Dangerous Change 

The last week of February usually marks the end of third and last phase of winters in Kashmir, but not the cold. But that seems to have changed. It was quite an unusual site when people flocked to famed Badam Wari to get glimpse of season’s first bloom. But wait a second. The first bloom normally comes at the end of March and not February! The rush of people at the Badam Wari is not out of enthusiasm, but pure surprise. First it was dry winter spell that kept people knocking at the hospital doors for most of last two months. Second, it is early onset of summers that is worrying people, mostly those who are into farming. They have been keeping their eyes fixed on the sky for most of the winters.

According to experts, the long dry spell of winters and unusual summer like feeling in February is sure to have its repercussion in coming days.

In plain words, less snowfall in the valley means water scarcity for the rest of the year. When there is no water in the rivers, there will be less energy generated by the hydropower plants. Less energy generation means energy crisis for most of the summers. In normal times, when it snows sufficiently, we generate enough energy to sell it outside the state when demand in less in Kashmir. And, when the demand is high, we barter the required amount of energy. But a long dry spell is sure to put the state out of balance, and most likely sink it into an energy crisis. The dependence on electricity from the non local sources is sure to shoot up. This means more loss to the state coffers.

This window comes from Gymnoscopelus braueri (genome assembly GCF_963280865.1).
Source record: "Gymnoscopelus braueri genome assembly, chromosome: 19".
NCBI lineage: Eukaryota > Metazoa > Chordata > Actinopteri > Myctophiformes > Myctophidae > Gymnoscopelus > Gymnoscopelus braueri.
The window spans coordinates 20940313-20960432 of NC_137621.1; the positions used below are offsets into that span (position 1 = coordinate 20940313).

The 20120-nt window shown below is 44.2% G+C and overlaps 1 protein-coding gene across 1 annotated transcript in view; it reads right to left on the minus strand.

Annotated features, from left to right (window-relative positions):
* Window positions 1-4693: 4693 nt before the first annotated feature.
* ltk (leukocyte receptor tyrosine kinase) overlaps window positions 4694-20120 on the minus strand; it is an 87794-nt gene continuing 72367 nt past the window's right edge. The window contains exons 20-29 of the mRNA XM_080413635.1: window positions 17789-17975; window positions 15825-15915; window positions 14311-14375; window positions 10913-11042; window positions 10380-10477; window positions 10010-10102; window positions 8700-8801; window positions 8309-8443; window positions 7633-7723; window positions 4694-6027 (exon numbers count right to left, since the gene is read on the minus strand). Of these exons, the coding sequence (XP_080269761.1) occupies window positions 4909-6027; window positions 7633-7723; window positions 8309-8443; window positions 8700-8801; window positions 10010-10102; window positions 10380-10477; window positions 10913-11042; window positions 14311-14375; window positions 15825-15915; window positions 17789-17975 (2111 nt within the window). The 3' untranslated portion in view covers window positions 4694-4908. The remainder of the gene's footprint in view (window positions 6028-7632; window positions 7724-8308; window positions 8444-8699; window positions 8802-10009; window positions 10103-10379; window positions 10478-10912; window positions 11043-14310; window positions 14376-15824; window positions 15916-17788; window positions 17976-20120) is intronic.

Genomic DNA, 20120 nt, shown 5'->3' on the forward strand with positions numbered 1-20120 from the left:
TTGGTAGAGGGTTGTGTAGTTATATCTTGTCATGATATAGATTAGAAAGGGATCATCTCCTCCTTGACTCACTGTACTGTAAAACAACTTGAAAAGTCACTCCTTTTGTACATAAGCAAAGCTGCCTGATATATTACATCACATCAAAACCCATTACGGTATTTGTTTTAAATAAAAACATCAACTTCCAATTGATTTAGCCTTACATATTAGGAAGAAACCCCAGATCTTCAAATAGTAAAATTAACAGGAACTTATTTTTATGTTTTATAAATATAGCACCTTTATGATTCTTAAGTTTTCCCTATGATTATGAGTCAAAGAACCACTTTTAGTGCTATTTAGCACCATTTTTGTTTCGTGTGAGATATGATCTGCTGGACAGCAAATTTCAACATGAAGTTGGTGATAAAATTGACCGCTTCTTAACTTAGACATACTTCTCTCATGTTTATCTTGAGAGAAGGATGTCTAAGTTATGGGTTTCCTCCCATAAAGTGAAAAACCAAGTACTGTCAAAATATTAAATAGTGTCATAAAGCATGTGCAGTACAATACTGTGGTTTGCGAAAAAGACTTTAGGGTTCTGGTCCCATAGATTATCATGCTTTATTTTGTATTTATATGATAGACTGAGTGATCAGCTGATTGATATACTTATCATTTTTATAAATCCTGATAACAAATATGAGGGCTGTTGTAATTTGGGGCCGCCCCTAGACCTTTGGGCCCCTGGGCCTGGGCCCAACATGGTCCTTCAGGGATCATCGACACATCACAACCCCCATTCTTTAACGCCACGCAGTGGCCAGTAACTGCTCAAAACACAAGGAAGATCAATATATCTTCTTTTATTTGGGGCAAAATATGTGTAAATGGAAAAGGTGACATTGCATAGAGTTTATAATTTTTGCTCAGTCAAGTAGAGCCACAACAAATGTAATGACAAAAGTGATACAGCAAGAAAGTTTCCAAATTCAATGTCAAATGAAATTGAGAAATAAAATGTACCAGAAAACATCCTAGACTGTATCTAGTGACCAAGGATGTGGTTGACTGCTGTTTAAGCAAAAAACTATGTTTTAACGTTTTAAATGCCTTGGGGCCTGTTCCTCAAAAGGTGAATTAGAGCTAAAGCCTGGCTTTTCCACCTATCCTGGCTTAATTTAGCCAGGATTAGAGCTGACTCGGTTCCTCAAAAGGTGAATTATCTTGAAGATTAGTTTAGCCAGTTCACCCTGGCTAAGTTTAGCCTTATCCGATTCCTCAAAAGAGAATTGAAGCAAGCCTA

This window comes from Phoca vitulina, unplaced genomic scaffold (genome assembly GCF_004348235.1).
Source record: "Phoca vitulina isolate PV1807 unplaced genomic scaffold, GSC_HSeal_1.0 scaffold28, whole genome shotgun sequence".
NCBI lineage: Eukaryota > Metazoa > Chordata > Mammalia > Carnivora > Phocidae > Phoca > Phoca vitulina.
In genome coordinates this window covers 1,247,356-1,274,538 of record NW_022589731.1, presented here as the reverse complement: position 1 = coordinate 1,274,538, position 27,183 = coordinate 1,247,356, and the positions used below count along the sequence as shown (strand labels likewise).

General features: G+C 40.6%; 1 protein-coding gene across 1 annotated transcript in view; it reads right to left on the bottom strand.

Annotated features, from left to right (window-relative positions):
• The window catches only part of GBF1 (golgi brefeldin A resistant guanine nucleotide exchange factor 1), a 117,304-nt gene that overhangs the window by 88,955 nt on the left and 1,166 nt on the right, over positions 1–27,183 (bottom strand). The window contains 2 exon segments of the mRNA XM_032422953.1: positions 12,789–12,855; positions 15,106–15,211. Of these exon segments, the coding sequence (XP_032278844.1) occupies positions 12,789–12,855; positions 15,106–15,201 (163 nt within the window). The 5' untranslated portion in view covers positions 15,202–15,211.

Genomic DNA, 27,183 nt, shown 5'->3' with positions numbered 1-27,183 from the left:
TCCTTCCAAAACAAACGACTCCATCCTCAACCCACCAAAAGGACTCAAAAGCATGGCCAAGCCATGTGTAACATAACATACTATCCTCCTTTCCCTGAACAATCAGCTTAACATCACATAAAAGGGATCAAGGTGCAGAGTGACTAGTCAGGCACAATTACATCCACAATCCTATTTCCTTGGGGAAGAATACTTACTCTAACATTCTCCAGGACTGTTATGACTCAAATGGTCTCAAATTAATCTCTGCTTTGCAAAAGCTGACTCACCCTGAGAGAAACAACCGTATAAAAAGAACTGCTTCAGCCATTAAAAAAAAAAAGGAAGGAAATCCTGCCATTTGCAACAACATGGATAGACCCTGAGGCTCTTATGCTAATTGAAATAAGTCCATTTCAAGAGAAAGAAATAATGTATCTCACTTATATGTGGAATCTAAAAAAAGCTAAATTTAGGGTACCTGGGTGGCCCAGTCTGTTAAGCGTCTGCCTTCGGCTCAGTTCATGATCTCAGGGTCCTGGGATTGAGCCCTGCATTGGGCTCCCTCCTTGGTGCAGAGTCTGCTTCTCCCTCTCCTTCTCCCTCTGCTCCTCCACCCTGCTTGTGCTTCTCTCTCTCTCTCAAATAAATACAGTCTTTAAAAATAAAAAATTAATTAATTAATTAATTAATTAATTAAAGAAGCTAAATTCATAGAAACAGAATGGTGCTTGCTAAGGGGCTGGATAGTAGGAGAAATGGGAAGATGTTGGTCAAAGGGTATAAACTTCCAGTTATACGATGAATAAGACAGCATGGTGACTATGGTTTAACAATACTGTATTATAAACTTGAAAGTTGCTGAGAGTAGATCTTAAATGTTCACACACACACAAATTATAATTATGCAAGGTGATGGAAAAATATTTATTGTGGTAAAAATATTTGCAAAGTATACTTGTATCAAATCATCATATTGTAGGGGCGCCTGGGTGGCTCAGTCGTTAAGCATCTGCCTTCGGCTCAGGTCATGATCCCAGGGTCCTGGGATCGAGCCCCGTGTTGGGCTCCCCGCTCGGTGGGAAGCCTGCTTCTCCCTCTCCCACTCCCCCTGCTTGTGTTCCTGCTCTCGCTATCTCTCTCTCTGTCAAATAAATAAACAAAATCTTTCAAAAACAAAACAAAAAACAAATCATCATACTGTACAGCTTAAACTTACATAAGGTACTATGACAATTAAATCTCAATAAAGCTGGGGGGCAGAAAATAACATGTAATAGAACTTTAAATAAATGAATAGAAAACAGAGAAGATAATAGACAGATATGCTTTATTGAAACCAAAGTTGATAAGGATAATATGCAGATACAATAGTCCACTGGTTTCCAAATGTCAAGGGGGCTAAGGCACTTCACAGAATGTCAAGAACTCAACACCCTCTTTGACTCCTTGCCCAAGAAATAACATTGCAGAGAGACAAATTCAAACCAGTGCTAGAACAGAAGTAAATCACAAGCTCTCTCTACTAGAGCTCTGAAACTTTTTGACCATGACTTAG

The second big crisis that dry winters and early summers will throw is decline in food and other production. It will be quite a challenge to manage the crisis in absence of required precipitation. Horticulture being the main mover and shaker of economy will see a sharp decline in production because of climatic change. If there is further decline in horticulture produce, as has been pattern in last few years, it will affect livelihood of a large section of people living across the valley. This will push already aggrieved farmers into further finical chaos; something that cash starved state is not able to bail out.

Since last few years, due to erratic weather pattern, and shortfall in rainfall during crucial months, saffron production has declined drastically. Same is the case with other cash crops. If the same pattern continues then Kashmir is sure heading towards a bigger crisis.

With chances of rain or snow looking bleak in coming days and sun shining in its full glory, the promised brighter days are not in sight, at least for now.

Let’s hope that March comes with respite for everyone. As they say: let it rain please.

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